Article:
Most Americans at least occasionally spend more than they make.
But they're mostly OK with that.
Those are the findings from a new survey conducted by COUNTRY
May 2012 COUNTRY Financial Security Index
indicated that while 52 percent of respondents spent in excess of
their monthly income in at least a couple of months of each year,
only 9 percent said their lifestyle is more than they can
Families make budgets but don't stick to them
On a positive note, the survey found 51 percent of respondents
in place. However, it appears that many have difficulty following
it every month.
"Half of Americans have taken an important first step in setting
up a budget," said Keith Brannan, vice president of financial
security planning for COUNTRY Financial, in a statement. "But, a
budget is only helpful if it's realistic and tailored to your
Unfortunately, having a budget isn't necessarily the same thing
as following a budget. Budget shortfalls occurred at least six
months out of every year for 21 percent of respondents.
'Perception gap' clouds problem
COUNTRY Financial identified a "perception gap" between how
individuals view their finances and their actual spending
Perhaps because most families have a budget, they don't see
their overspending as a problem. To compensate for excess expenses,
those surveyed used a variety of tactics:
- Used money from a savings account: 36.2 percent
- Used a credit card: 21.7 percent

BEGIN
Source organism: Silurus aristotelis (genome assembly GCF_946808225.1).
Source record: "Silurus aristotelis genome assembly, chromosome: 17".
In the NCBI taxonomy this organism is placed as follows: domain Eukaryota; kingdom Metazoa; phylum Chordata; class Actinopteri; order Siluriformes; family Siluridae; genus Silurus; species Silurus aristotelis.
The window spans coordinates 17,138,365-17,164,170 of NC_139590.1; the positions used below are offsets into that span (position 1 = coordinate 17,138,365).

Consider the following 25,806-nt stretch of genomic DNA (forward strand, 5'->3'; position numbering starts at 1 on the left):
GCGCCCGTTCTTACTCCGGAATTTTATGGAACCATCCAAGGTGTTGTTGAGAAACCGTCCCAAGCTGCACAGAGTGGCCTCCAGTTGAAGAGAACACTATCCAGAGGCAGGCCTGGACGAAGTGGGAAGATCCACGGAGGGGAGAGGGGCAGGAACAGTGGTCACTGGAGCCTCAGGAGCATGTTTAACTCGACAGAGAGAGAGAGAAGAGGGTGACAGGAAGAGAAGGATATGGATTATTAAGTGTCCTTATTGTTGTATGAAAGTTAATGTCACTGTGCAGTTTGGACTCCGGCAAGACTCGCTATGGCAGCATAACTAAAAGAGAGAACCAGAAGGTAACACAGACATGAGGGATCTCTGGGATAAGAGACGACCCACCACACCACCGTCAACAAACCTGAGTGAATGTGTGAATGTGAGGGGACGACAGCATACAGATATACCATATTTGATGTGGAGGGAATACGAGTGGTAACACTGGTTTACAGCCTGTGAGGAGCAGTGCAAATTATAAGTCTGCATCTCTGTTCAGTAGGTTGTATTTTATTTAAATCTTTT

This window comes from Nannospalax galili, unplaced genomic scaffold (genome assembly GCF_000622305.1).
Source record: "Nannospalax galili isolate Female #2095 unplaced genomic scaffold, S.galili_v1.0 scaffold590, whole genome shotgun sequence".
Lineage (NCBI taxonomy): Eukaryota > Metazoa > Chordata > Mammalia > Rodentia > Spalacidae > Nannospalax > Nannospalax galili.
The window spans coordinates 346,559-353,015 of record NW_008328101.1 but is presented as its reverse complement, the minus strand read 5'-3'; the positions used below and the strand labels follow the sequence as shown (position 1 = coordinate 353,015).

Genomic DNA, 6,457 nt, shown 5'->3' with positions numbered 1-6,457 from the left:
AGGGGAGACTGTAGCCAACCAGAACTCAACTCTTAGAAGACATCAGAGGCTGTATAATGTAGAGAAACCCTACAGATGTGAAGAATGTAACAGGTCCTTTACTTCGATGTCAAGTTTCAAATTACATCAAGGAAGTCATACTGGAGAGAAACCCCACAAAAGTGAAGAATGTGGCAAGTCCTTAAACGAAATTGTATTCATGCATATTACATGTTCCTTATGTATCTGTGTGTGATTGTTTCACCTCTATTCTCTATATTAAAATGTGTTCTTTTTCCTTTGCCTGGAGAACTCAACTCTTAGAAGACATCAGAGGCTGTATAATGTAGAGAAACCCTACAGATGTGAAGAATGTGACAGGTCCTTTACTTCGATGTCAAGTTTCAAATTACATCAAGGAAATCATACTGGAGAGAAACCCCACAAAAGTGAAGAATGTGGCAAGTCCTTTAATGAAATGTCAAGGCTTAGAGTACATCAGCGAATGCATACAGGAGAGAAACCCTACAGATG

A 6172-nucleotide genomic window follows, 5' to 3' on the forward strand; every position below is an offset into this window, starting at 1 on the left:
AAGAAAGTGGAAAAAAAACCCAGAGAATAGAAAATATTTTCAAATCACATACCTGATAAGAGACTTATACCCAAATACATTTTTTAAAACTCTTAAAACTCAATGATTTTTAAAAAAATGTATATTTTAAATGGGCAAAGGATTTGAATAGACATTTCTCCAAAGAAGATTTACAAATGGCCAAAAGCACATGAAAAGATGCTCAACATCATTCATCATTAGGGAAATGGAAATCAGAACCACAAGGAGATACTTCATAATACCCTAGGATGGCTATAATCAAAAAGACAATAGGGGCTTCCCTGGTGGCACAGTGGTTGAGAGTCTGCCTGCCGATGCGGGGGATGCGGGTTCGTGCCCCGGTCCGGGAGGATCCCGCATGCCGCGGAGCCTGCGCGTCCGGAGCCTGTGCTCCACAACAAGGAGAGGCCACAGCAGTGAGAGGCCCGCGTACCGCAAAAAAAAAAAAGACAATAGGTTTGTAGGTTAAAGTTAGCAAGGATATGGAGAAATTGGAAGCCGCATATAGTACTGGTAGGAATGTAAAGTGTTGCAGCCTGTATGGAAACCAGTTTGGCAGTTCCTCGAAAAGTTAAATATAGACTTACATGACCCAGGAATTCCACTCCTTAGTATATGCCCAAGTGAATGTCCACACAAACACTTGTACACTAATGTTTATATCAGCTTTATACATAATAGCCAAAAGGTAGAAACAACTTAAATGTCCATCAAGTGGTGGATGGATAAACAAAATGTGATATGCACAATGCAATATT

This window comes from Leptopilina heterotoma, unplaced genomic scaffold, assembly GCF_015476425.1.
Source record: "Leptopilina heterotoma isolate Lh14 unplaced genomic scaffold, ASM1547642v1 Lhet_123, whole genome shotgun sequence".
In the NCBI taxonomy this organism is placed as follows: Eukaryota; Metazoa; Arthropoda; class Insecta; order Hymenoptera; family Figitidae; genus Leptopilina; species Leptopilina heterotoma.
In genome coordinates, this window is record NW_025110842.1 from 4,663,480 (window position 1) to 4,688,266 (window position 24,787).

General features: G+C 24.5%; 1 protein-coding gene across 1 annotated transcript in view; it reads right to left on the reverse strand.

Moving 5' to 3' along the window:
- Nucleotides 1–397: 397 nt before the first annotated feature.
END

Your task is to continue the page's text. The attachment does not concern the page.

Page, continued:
- Delayed bill payments: 12.3 percent
: 7.8 percent
Of the 21 percent of survey respondents who reported regularly
having monthly expenses in excess of their income, only 13.5
percent adjusted the next month's spending to get their finances
back on track.
Missed savings goals
In addition to overspending their budget, many Americans also
say they are missing their savings goals. According to the survey,
61 percent of budgeters and 30 percent of non-budgeters create a
monthly savings goal. However, of those, 57 percent of budgeters
and 54 percent of non-budgeters say they meet their goal only half
of the time or less.
Brannan says families must be careful to keep their savings
account balance healthy, especially considering how many dip into
their emergency funds to pay excess expenses.
"While savings keep you financially secure, you must replenish
them," Brannan said. "Try to avoid using credit cards to cover
excess spending. If possible, anticipate larger purchases and
upcoming bills, and schedule payments around your income."
For families who find they are dipping into their savings
account for discretionary purchases, moving their funds to a less
accessible, but still liquid, account may help curb the urge to
spend. Money market accounts with limited check writing abilities
are one option to consider for this.